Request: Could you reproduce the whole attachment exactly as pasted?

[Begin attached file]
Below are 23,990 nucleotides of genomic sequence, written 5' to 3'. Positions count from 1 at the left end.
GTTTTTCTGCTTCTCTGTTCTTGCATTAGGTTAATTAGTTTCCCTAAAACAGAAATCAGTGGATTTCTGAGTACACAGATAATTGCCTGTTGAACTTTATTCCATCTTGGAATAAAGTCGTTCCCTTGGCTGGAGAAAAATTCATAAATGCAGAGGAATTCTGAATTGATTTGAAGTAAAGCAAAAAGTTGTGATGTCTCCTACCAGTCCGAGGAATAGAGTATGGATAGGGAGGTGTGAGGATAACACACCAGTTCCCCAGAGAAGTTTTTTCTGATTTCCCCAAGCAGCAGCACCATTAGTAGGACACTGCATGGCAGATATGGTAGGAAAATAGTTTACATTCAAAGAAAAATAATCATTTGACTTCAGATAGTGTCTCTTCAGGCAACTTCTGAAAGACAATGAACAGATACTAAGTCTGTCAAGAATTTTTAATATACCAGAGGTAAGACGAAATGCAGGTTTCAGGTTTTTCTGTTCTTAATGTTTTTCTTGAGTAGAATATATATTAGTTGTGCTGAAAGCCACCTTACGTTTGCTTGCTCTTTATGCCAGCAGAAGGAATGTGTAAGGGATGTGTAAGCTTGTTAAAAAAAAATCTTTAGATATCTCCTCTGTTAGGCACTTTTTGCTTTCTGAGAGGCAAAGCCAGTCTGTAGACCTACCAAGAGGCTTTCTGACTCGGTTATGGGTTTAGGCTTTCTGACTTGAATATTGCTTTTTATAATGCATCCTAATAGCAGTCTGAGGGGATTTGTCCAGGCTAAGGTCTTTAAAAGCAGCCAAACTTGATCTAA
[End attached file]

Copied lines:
Below are 23,990 nucleotides of genomic sequence, written 5' to 3'. Positions count from 1 at the left end.
GTTTTTCTGCTTCTCTGTTCTTGCATTAGGTTAATTAGTTTCCCTAAAACAGAAATCAGTGGATTTCTGAGTACACAGATAATTGCCTGTTGAACTTTATTCCATCTTGGAATAAAGTCGTTCCCTTGGCTGGAGAAAAATTCATAAATGCAGAGGAATTCTGAATTGATTTGAAGTAAAGCAAAAAGTTGTGATGTCTCCTACCAGTCCGAGGAATAGAGTATGGATAGGGAGGTGTGAGGATAACACACCAGTTCCCCAGAGAAGTTTTTTCTGATTTCCCCAAGCAGCAGCACCATTAGTAGGACACTGCATGGCAGATATGGTAGGAAAATAGTTTACATTCAAAGAAAAATAATCATTTGACTTCAGATAGTGTCTCTTCAGGCAACTTCTGAAAGACAATGAACAGATACTAAGTCTGTCAAGAATTTTTAATATACCAGAGGTAAGACGAAATGCAGGTTTCAGGTTTTTCTGTTCTTAATGTTTTTCTTGAGTAGAATATATATTAGTTGTGCTGAAAGCCACCTTACGTTTGCTTGCTCTTTATGCCAGCAGAAGGAATGTGTAAGGGATGTGTAAGCTTGTTAAAAAAAAATCTTTAGATATCTCCTCTGTTAGGCACTTTTTGCTTTCTGAGAGGCAAAGCCAGTCTGTAGACCTACCAAGAGGCTTTCTGACTCGGTTATGGGTTTAGGCTTTCTGACTTGAATATTGCTTTTTATAATGCATCCTAATAGCAGTCTGAGGGGATTTGTCCAGGCTAAGGTCTTTAAAAGCAGCCAAACTTGATCTAA